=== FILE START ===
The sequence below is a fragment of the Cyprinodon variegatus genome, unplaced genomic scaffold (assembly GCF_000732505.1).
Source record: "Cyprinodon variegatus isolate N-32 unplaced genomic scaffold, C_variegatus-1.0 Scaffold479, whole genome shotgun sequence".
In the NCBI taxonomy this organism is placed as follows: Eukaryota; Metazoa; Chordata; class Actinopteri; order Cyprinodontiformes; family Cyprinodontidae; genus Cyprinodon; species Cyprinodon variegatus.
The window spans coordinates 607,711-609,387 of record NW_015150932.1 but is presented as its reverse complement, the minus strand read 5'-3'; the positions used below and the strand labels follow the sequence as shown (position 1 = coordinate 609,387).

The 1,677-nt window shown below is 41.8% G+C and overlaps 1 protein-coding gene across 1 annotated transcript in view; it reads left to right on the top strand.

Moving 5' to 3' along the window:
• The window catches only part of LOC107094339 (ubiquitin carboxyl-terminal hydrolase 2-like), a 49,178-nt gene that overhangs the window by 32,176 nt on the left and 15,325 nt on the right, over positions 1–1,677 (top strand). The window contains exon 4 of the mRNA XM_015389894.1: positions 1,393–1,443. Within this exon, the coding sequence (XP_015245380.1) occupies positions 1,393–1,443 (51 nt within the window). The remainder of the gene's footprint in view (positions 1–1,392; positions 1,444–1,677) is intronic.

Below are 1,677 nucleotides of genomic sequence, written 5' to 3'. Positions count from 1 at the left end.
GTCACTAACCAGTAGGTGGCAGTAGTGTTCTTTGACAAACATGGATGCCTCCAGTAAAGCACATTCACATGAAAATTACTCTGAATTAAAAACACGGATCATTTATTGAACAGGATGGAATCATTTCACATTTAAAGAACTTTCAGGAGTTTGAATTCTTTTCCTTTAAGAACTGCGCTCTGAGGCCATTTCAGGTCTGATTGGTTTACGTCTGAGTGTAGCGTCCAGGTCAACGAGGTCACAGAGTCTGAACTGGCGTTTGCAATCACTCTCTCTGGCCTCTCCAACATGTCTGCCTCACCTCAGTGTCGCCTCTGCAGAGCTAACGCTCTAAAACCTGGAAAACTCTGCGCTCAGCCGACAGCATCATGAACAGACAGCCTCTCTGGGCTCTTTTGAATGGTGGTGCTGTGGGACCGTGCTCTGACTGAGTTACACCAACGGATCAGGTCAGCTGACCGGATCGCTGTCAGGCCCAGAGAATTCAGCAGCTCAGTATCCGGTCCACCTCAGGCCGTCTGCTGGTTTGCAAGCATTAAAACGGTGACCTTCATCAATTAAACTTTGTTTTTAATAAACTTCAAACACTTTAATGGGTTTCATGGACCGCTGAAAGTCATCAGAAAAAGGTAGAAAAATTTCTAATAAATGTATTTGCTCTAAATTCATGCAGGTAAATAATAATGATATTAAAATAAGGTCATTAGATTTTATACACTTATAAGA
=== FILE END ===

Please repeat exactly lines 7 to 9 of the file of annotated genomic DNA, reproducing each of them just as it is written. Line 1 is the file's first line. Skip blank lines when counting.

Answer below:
• The window catches only part of LOC107094339 (ubiquitin carboxyl-terminal hydrolase 2-like), a 49,178-nt gene that overhangs the window by 32,176 nt on the left and 15,325 nt on the right, over positions 1–1,677 (top strand). The window contains exon 4 of the mRNA XM_015389894.1: positions 1,393–1,443. Within this exon, the coding sequence (XP_015245380.1) occupies positions 1,393–1,443 (51 nt within the window). The remainder of the gene's footprint in view (positions 1–1,392; positions 1,444–1,677) is intronic.

Below are 1,677 nucleotides of genomic sequence, written 5' to 3'. Positions count from 1 at the left end.
GTCACTAACCAGTAGGTGGCAGTAGTGTTCTTTGACAAACATGGATGCCTCCAGTAAAGCACATTCACATGAAAATTACTCTGAATTAAAAACACGGATCATTTATTGAACAGGATGGAATCATTTCACATTTAAAGAACTTTCAGGAGTTTGAATTCTTTTCCTTTAAGAACTGCGCTCTGAGGCCATTTCAGGTCTGATTGGTTTACGTCTGAGTGTAGCGTCCAGGTCAACGAGGTCACAGAGTCTGAACTGGCGTTTGCAATCACTCTCTCTGGCCTCTCCAACATGTCTGCCTCACCTCAGTGTCGCCTCTGCAGAGCTAACGCTCTAAAACCTGGAAAACTCTGCGCTCAGCCGACAGCATCATGAACAGACAGCCTCTCTGGGCTCTTTTGAATGGTGGTGCTGTGGGACCGTGCTCTGACTGAGTTACACCAACGGATCAGGTCAGCTGACCGGATCGCTGTCAGGCCCAGAGAATTCAGCAGCTCAGTATCCGGTCCACCTCAGGCCGTCTGCTGGTTTGCAAGCATTAAAACGGTGACCTTCATCAATTAAACTTTGTTTTTAATAAACTTCAAACACTTTAATGGGTTTCATGGACCGCTGAAAGTCATCAGAAAAAGGTAGAAAAATTTCTAATAAATGTATTTGCTCTAAATTCATGCAGGTAAATAATAATGATATTAAAATAAGGTCATTAGATTTTATACACTTATAAGA